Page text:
Sunday, December 16, 2018

A Prophet Needs People

Sermon of Christ Lutheran Church, Staunton VA   
December 16, 2018
Pastor Robert McCarty

Preaching Texts: Philippians 4: 4-7   Luke 3: 7-18

Salvation comes to us in two acts: The first act is the birth and life of Jesus the Messiah. The second act is the death and resurrection of Christ. And the prelude to this divine drama is John the Baptist in the wilderness.

John the Baptist gets away from it all. He moves to the wilderness. The middle of a rock barren desert. He eats simple foods: locusts and wild honey. He wears uncomfortable clothing.  The food—locusts and wild honey along with anything made of camel’s hair marks him as a prophet. And a prophet needs people to listen to him. Rather than being like the prophet Amos who goes to where the people are only to have the people in power say get out of here when they heard the harsh words of Amos.

John the Baptist gets away from it all. He moves to the wilderness. The middle of a rock barren desert. It reminds me of Jonah. A prophet needs people, God tells Jonah, “go to Ninevah.” Jonah says “No, I am catching a boat in the other direction.” Guess what, a prophet needs people. The boat has people, Jonah and God convert people on the boat.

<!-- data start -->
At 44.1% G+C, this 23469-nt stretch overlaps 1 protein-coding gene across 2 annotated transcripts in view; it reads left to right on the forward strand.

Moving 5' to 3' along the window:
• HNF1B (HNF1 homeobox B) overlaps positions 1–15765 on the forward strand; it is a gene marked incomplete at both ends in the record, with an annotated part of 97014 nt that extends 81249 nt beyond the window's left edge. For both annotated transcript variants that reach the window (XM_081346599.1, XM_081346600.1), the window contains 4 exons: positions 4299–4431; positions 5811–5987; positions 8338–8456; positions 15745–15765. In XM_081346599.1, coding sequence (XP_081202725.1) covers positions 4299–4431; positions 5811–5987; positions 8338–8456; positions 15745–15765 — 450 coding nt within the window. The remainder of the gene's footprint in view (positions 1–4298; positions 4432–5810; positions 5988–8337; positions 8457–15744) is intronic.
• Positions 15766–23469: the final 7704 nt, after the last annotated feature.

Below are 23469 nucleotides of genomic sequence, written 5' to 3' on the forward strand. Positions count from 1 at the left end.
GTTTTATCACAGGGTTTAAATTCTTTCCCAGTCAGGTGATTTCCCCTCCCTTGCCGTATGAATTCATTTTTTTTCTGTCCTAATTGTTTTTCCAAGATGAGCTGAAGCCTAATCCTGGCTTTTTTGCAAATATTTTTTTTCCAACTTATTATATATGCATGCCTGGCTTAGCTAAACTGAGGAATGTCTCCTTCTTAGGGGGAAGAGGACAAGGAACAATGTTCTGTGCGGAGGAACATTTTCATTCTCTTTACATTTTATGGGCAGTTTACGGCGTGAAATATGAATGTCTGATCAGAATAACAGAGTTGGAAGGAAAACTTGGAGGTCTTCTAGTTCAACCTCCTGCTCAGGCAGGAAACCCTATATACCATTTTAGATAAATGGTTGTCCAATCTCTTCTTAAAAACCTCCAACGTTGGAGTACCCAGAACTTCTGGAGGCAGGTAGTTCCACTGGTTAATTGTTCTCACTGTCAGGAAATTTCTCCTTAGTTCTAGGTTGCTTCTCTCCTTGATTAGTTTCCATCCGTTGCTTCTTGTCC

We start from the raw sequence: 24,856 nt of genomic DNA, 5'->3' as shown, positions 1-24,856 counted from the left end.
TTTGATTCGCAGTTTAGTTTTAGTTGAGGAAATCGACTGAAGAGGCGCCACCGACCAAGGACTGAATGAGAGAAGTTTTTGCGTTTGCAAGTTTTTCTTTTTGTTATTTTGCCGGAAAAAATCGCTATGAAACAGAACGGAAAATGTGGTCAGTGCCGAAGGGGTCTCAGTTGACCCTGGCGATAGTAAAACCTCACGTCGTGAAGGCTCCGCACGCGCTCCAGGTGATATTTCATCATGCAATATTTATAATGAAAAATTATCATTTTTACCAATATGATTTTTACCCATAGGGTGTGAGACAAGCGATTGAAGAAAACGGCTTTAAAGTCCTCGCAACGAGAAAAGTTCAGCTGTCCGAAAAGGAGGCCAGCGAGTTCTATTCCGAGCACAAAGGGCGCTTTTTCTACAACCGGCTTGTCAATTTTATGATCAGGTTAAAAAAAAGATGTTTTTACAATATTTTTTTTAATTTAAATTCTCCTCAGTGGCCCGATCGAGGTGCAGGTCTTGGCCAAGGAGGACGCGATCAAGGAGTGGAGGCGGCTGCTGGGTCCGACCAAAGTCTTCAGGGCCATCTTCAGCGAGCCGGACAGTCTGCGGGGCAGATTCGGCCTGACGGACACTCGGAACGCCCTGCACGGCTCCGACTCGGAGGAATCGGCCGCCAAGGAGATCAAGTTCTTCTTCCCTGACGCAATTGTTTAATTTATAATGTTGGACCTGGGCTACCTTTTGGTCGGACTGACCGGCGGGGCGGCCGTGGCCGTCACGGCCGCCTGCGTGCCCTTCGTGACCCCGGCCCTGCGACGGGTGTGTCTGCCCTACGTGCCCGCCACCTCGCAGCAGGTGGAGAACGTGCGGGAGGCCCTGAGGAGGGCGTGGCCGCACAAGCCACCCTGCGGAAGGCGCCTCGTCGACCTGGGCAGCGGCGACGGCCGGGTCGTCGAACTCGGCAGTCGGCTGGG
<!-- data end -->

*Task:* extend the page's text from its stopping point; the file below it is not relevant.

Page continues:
John has a message for all to hear and Jerusalem lies at the crossroads of the known world. Jerusalem lies on the map where Europe and Asia and Africa intersect. There is Jerusalem and a whole lot of people, more than a boatload of people up on the hill in that city and John goes into the wilderness. Maybe God sent John to the wilderness.

You want to get away. Where would you go to get away from it all? How about Nome Alaska?

With a population of 3700 to 3800 and a high temperature on Wednesday of 6 degrees, but a forecasted high temperature for today of -13 degrees.

On Friday evening, Bishop Humphrey and Alaskan Bishop Shelley Wickstrom ordained Melissa May into the ministry of Word and Sacrament. She will serve Our Savior Lutheran Church in Nome Alaska. I have Pastor May in my prayers right now. I know I digress a bit, but her going reminds us that the word of Christ has reached some wilderness places and God sends pastors into those places. So maybe, probably God sent John into the wilderness. In case you are wondering, the ELCA has congregations further north in Alaska.